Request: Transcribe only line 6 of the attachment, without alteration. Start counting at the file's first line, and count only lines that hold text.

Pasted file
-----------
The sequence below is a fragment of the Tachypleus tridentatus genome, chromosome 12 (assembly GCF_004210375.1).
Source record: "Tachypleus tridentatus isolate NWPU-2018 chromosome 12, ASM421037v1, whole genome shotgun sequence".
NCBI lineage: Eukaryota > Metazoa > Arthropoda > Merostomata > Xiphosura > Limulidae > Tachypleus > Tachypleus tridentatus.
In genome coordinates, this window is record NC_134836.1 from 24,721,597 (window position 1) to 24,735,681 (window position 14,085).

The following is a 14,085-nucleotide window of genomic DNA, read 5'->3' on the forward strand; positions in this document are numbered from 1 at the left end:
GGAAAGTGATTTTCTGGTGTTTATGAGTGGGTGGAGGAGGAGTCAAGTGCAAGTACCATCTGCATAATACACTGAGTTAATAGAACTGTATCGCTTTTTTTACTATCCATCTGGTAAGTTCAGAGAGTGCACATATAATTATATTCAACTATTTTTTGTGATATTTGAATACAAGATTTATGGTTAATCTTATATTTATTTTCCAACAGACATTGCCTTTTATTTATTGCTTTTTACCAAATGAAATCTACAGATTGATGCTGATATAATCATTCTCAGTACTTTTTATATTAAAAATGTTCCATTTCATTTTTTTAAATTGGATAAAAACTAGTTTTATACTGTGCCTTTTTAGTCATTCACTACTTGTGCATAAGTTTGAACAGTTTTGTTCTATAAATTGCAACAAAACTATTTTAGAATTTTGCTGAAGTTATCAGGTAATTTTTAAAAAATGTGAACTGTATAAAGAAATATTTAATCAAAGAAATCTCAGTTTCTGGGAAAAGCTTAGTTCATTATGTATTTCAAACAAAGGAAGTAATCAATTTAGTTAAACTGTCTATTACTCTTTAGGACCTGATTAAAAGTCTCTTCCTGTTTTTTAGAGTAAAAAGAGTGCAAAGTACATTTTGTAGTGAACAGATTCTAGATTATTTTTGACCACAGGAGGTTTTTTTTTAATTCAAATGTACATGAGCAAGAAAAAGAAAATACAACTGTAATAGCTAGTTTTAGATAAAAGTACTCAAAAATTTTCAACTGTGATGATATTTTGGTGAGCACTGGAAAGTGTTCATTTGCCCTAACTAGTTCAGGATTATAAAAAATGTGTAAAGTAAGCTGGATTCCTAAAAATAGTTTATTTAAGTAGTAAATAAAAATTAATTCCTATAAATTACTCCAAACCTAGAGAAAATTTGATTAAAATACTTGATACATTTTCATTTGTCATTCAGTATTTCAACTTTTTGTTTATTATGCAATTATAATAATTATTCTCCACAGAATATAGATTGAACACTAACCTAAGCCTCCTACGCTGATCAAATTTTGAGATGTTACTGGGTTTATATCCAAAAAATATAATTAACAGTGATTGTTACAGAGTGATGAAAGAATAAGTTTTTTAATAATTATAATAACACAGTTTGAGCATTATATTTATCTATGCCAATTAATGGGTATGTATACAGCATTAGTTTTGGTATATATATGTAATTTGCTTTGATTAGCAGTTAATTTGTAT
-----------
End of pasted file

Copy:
GGAAAGTGATTTTCTGGTGTTTATGAGTGGGTGGAGGAGGAGTCAAGTGCAAGTACCATCTGCATAATACACTGAGTTAATAGAACTGTATCGCTTTTTTTACTATCCATCTGGTAAGTTCAGAGAGTGCACATATAATTATATTCAACTATTTTTTGTGATATTTGAATACAAGATTTATGGTTAATCTTATATTTATTTTCCAACAGACATTGCCTTTTATTTATTGCTTTTTACCAAATGAAATCTACAGATTGATGCTGATATAATCATTCTCAGTACTTTTTATATTAAAAATGTTCCATTTCATTTTTTTAAATTGGATAAAAACTAGTTTTATACTGTGCCTTTTTAGTCATTCACTACTTGTGCATAAGTTTGAACAGTTTTGTTCTATAAATTGCAACAAAACTATTTTAGAATTTTGCTGAAGTTATCAGGTAATTTTTAAAAAATGTGAACTGTATAAAGAAATATTTAATCAAAGAAATCTCAGTTTCTGGGAAAAGCTTAGTTCATTATGTATTTCAAACAAAGGAAGTAATCAATTTAGTTAAACTGTCTATTACTCTTTAGGACCTGATTAAAAGTCTCTTCCTGTTTTTTAGAGTAAAAAGAGTGCAAAGTACATTTTGTAGTGAACAGATTCTAGATTATTTTTGACCACAGGAGGTTTTTTTTTAATTCAAATGTACATGAGCAAGAAAAAGAAAATACAACTGTAATAGCTAGTTTTAGATAAAAGTACTCAAAAATTTTCAACTGTGATGATATTTTGGTGAGCACTGGAAAGTGTTCATTTGCCCTAACTAGTTCAGGATTATAAAAAATGTGTAAAGTAAGCTGGATTCCTAAAAATAGTTTATTTAAGTAGTAAATAAAAATTAATTCCTATAAATTACTCCAAACCTAGAGAAAATTTGATTAAAATACTTGATACATTTTCATTTGTCATTCAGTATTTCAACTTTTTGTTTATTATGCAATTATAATAATTATTCTCCACAGAATATAGATTGAACACTAACCTAAGCCTCCTACGCTGATCAAATTTTGAGATGTTACTGGGTTTATATCCAAAAAATATAATTAACAGTGATTGTTACAGAGTGATGAAAGAATAAGTTTTTTAATAATTATAATAACACAGTTTGAGCATTATATTTATCTATGCCAATTAATGGGTATGTATACAGCATTAGTTTTGGTATATATATGTAATTTGCTTTGATTAGCAGTTAATTTGTAT